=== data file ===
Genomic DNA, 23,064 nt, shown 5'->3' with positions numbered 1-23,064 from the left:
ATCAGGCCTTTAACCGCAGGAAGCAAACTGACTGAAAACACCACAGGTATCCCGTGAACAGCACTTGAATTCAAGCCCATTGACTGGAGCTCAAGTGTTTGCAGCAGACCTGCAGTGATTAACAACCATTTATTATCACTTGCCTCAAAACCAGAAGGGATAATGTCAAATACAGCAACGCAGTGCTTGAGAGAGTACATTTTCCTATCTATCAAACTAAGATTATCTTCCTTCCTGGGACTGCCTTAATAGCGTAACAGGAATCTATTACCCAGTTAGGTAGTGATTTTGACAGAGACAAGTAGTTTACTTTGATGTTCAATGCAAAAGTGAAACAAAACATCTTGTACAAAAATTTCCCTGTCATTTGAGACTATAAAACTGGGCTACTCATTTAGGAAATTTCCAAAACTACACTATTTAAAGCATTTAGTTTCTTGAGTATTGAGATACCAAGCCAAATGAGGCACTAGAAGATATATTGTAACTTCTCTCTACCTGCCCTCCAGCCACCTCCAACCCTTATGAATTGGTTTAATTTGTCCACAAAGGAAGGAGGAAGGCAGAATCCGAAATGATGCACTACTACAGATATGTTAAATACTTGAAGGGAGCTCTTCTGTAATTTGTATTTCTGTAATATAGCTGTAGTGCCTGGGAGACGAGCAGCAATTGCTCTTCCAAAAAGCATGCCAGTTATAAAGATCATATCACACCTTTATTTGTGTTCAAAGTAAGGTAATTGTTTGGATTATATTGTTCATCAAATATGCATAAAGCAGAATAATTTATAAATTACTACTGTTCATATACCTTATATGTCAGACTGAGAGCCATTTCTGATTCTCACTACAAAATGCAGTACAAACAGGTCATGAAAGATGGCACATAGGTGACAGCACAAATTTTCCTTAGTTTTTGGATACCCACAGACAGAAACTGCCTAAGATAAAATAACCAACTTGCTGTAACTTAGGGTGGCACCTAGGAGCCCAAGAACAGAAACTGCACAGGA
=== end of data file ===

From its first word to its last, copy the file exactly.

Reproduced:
Genomic DNA, 23,064 nt, shown 5'->3' with positions numbered 1-23,064 from the left:
ATCAGGCCTTTAACCGCAGGAAGCAAACTGACTGAAAACACCACAGGTATCCCGTGAACAGCACTTGAATTCAAGCCCATTGACTGGAGCTCAAGTGTTTGCAGCAGACCTGCAGTGATTAACAACCATTTATTATCACTTGCCTCAAAACCAGAAGGGATAATGTCAAATACAGCAACGCAGTGCTTGAGAGAGTACATTTTCCTATCTATCAAACTAAGATTATCTTCCTTCCTGGGACTGCCTTAATAGCGTAACAGGAATCTATTACCCAGTTAGGTAGTGATTTTGACAGAGACAAGTAGTTTACTTTGATGTTCAATGCAAAAGTGAAACAAAACATCTTGTACAAAAATTTCCCTGTCATTTGAGACTATAAAACTGGGCTACTCATTTAGGAAATTTCCAAAACTACACTATTTAAAGCATTTAGTTTCTTGAGTATTGAGATACCAAGCCAAATGAGGCACTAGAAGATATATTGTAACTTCTCTCTACCTGCCCTCCAGCCACCTCCAACCCTTATGAATTGGTTTAATTTGTCCACAAAGGAAGGAGGAAGGCAGAATCCGAAATGATGCACTACTACAGATATGTTAAATACTTGAAGGGAGCTCTTCTGTAATTTGTATTTCTGTAATATAGCTGTAGTGCCTGGGAGACGAGCAGCAATTGCTCTTCCAAAAAGCATGCCAGTTATAAAGATCATATCACACCTTTATTTGTGTTCAAAGTAAGGTAATTGTTTGGATTATATTGTTCATCAAATATGCATAAAGCAGAATAATTTATAAATTACTACTGTTCATATACCTTATATGTCAGACTGAGAGCCATTTCTGATTCTCACTACAAAATGCAGTACAAACAGGTCATGAAAGATGGCACATAGGTGACAGCACAAATTTTCCTTAGTTTTTGGATACCCACAGACAGAAACTGCCTAAGATAAAATAACCAACTTGCTGTAACTTAGGGTGGCACCTAGGAGCCCAAGAACAGAAACTGCACAGGA